Visiting Bears Ears 

One of America's newest national monuments, but for how long?

click to flip through (5) PHOTO SHUTTERSTOCK.COM - Indian ruin in the Bears Ears National Monument, Utah.

We drifted down Route 95 through the high desert of southern Utah, awaiting the welcome sign to tell us we'd entered the grounds of the contested national monument. And waited. Ready to get out of the car, we stopped at a site called Butler Wash and took the easy hike across slickrock to view the ruins of cliff dwellings. I struck up a conversation with a ranger who works at neighbouring Natural Bridges National Monument. "So, are we in Bears Ears yet?" I asked him.

"I'm not sure," he said. "I think so."

When even a ranger doesn't know, it's a little unsettling. Welcome to the liminal space of Bears Ears — an area sacred to Native Americans for thousands of years, a national monument for six months. And with so few people that I felt almost lost in time.

The Bears Ears Controversy

Despite the lack of signage, if you drive around the area long enough, you're sure to see the twin mesas shaped like ursine ears. Aha, we must be there.

People have lived around Bears Ears for 3,000 years — first the prehistoric First Nations people known as Basket Makers, later the Navajos, Utes and Mormon settlers. Today, this area is in San Juan County, Utah's poorest and largest. The county is about half Native American, and unemployment rates are double Utah's average.

The many relics of ancient people — shrines, homes, kivas, petroglyphs, pictograms — make Bears Ears culturally, archaeologically and spiritually significant to about 30 Native tribes. Five tribes joined together in 2015 and urged then U.S. President Barack Obama to invoke the 1906 Antiquities Act to designate Bears Ears a national monument. The act allows a president to use executive authority rather than requiring a congressional vote. On Dec. 28, 2016, Obama issued a presidential proclamation establishing 1.35 million acres as Bears Ears National Monument.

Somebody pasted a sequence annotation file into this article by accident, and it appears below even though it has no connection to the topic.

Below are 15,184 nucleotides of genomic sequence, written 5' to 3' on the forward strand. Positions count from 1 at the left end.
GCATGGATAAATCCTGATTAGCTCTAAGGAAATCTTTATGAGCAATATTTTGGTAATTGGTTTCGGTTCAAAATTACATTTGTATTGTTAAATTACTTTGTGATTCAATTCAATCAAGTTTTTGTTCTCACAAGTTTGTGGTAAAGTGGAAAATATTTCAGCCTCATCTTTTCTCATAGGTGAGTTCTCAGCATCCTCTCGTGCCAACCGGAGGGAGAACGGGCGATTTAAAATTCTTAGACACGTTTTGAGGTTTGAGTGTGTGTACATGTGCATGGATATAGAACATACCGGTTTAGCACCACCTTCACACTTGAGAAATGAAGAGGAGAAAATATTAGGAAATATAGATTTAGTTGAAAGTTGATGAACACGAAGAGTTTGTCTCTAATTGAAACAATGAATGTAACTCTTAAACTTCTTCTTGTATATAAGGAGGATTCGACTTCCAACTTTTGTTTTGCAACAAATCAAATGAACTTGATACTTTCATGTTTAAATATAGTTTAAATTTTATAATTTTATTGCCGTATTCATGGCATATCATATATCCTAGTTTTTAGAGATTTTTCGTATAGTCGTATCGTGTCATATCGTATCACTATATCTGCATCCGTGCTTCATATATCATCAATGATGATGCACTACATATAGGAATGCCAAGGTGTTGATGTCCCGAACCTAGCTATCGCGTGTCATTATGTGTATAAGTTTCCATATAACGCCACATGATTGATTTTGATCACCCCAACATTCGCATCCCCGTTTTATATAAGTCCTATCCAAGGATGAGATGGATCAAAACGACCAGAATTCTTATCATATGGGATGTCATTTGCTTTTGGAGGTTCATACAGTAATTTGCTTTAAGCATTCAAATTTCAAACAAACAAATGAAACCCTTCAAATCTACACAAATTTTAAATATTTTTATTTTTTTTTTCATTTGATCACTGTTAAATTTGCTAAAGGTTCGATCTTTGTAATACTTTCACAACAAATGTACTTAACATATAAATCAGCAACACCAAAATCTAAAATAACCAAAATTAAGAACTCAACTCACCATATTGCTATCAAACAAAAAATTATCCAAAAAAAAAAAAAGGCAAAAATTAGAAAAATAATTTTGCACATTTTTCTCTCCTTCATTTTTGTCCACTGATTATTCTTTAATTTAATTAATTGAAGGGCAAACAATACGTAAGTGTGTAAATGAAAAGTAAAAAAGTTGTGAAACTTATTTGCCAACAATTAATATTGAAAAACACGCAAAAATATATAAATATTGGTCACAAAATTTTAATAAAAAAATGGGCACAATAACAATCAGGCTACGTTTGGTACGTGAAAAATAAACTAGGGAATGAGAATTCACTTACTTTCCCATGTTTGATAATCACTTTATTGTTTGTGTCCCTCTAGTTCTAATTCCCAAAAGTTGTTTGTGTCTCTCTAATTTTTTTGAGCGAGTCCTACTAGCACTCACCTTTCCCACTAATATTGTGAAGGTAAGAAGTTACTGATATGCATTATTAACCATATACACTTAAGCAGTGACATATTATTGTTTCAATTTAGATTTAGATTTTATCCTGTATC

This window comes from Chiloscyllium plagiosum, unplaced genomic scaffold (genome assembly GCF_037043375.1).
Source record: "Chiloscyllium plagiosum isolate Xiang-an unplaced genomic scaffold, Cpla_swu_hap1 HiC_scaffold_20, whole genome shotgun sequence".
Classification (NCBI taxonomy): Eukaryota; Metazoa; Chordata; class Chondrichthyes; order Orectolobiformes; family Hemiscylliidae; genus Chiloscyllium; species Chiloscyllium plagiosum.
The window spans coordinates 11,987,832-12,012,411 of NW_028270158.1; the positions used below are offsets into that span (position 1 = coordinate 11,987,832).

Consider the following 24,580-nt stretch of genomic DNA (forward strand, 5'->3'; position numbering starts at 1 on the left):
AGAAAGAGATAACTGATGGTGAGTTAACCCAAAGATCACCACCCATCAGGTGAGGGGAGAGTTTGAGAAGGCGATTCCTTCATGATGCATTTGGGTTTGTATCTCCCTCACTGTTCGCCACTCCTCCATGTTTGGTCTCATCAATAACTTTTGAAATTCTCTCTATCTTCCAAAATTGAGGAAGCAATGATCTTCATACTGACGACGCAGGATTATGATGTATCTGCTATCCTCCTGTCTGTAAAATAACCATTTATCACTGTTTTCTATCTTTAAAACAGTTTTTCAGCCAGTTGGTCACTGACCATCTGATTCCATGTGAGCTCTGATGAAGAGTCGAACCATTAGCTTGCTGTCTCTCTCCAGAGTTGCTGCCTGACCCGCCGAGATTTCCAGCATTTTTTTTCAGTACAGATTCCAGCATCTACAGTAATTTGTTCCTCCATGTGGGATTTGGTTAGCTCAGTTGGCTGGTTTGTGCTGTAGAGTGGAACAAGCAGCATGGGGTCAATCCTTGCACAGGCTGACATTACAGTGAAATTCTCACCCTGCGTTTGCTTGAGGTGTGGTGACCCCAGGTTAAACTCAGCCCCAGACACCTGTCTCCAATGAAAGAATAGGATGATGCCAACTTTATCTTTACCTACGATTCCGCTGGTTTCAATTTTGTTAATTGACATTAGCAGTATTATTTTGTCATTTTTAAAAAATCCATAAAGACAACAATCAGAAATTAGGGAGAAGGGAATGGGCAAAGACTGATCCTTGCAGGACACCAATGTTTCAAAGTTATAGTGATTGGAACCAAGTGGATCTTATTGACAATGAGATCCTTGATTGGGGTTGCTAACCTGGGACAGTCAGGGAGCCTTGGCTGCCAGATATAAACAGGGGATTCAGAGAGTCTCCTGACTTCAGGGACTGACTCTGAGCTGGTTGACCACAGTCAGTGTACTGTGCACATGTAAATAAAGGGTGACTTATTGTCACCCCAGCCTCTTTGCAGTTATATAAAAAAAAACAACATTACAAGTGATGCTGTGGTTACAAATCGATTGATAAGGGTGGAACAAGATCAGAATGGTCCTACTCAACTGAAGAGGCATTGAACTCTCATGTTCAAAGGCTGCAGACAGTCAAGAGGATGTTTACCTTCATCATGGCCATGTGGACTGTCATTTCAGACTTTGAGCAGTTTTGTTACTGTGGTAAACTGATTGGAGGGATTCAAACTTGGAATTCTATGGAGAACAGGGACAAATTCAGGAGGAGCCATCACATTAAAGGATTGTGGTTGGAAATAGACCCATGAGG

Utah lawmakers rallied around extractive industries, and the new President Donald Trump heeded their call. In April, he ordered the Department of the Interior to review all national monuments of more than 100,000 acres designated since 1996. This includes Bears Ears and at least 20 others.

Earlier this month Interior Secretary Ryan Zinke recommended that Bears Ears should be diminished in size. A long legal fight likely looms. And First Nations people are sustaining yet another blow at the hands of the American government.

Are We Bear Yet?

You can understand why my husband, dog and I were eager to see Bears Ears before our view could be marred by a mine or oil well.

But we could have been more prepared. It turned out that the visitor centre in Blanding, the nearest town, was closed on Sundays. I'd wrongly counted on my phone getting a data connection, so I hadn't printed out any info. And expecting a "Welcome to Bears Ears" sign was asking way too much.

Some individual sites have signage, but our best tips came from talking to rangers from Natural Bridges and the Kane Gulch Ranger Station. They pointed us toward some hard-to-find treasures.

Cave Towers

Just past the Mule Canyon site, drive down an unmarked road, open a gate, drive farther, park, walk half a kilometre, and you reach Cave Towers. No wonder we saw no other living creatures but lizards. This late Pueblo ancestral site at the head of a canyon holds the ruins of seven dwellings made of red sandstone brick. On a gorgeous, sunny 11-degree day, we poked around the ruins, which resemble towers, and peered down into the red stone walls of Mule Canyon.

Ballroom Cave

My strongest memory of our day in Bears Ears was sitting just inside the overhang of Ballroom Cave, looking out over a valley of trees and red rock. After a flat trail through the valley, we took a steep side trail up to this cave where ancient people lived, protected in their cave. You can still see the walls they built to partition the rooms, old log ceiling beams, and even petrified ears of corn. This is the best-preserved Native site I've been to that wasn't swarmed by other visitors. We tied up our dog so he wouldn't enter the protected site, and my husband went off to explore.

I'm a creature of the city, and feel more connected to ancestors who were busy developing flush toilets, electricity, computers and other mod cons. But as I sat and looked over the valley, I got just the faintest glimmer of what it might have been like to live up in this cave, making baskets, eating corn and looking out over this same view a thousand years earlier. Quiet, peaceful. Not an oil well in sight.

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